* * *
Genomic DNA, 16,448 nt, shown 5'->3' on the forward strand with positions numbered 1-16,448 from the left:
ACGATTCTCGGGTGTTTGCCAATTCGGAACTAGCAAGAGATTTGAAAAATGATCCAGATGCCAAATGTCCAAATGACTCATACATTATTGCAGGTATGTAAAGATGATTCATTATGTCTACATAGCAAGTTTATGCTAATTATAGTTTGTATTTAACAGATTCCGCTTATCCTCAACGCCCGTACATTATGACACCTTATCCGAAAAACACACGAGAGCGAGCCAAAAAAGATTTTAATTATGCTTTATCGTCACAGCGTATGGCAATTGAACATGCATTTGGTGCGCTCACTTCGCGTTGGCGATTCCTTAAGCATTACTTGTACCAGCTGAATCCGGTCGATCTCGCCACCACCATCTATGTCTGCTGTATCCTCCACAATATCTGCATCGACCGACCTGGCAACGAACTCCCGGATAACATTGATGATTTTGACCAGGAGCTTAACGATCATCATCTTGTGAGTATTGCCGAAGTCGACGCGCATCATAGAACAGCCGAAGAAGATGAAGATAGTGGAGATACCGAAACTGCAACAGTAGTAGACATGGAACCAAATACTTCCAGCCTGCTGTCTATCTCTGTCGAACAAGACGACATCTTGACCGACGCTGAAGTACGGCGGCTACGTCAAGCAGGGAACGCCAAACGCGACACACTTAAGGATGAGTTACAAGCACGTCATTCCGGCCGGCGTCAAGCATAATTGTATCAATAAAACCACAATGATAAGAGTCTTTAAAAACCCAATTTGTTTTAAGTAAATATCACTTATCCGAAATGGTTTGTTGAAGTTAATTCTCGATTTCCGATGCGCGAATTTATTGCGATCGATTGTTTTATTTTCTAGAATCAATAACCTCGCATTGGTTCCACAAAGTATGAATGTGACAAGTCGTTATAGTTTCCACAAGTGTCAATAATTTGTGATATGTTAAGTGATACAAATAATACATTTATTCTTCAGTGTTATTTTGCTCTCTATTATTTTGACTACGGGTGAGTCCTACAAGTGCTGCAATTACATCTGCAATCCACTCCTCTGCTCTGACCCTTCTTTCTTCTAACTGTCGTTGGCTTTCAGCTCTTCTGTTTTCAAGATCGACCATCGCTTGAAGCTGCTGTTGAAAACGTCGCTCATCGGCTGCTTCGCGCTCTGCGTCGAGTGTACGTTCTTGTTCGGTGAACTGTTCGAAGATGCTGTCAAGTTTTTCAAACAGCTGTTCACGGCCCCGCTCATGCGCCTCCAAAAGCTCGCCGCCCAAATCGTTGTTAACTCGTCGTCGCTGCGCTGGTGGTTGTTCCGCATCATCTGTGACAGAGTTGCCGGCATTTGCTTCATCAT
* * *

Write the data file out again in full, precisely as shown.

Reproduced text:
Genomic DNA, 16,448 nt, shown 5'->3' on the forward strand with positions numbered 1-16,448 from the left:
ACGATTCTCGGGTGTTTGCCAATTCGGAACTAGCAAGAGATTTGAAAAATGATCCAGATGCCAAATGTCCAAATGACTCATACATTATTGCAGGTATGTAAAGATGATTCATTATGTCTACATAGCAAGTTTATGCTAATTATAGTTTGTATTTAACAGATTCCGCTTATCCTCAACGCCCGTACATTATGACACCTTATCCGAAAAACACACGAGAGCGAGCCAAAAAAGATTTTAATTATGCTTTATCGTCACAGCGTATGGCAATTGAACATGCATTTGGTGCGCTCACTTCGCGTTGGCGATTCCTTAAGCATTACTTGTACCAGCTGAATCCGGTCGATCTCGCCACCACCATCTATGTCTGCTGTATCCTCCACAATATCTGCATCGACCGACCTGGCAACGAACTCCCGGATAACATTGATGATTTTGACCAGGAGCTTAACGATCATCATCTTGTGAGTATTGCCGAAGTCGACGCGCATCATAGAACAGCCGAAGAAGATGAAGATAGTGGAGATACCGAAACTGCAACAGTAGTAGACATGGAACCAAATACTTCCAGCCTGCTGTCTATCTCTGTCGAACAAGACGACATCTTGACCGACGCTGAAGTACGGCGGCTACGTCAAGCAGGGAACGCCAAACGCGACACACTTAAGGATGAGTTACAAGCACGTCATTCCGGCCGGCGTCAAGCATAATTGTATCAATAAAACCACAATGATAAGAGTCTTTAAAAACCCAATTTGTTTTAAGTAAATATCACTTATCCGAAATGGTTTGTTGAAGTTAATTCTCGATTTCCGATGCGCGAATTTATTGCGATCGATTGTTTTATTTTCTAGAATCAATAACCTCGCATTGGTTCCACAAAGTATGAATGTGACAAGTCGTTATAGTTTCCACAAGTGTCAATAATTTGTGATATGTTAAGTGATACAAATAATACATTTATTCTTCAGTGTTATTTTGCTCTCTATTATTTTGACTACGGGTGAGTCCTACAAGTGCTGCAATTACATCTGCAATCCACTCCTCTGCTCTGACCCTTCTTTCTTCTAACTGTCGTTGGCTTTCAGCTCTTCTGTTTTCAAGATCGACCATCGCTTGAAGCTGCTGTTGAAAACGTCGCTCATCGGCTGCTTCGCGCTCTGCGTCGAGTGTACGTTCTTGTTCGGTGAACTGTTCGAAGATGCTGTCAAGTTTTTCAAACAGCTGTTCACGGCCCCGCTCATGCGCCTCCAAAAGCTCGCCGCCCAAATCGTTGTTAACTCGTCGTCGCTGCGCTGGTGGTTGTTCCGCATCATCTGTGACAGAGTTGCCGGCATTTGCTTCATCAT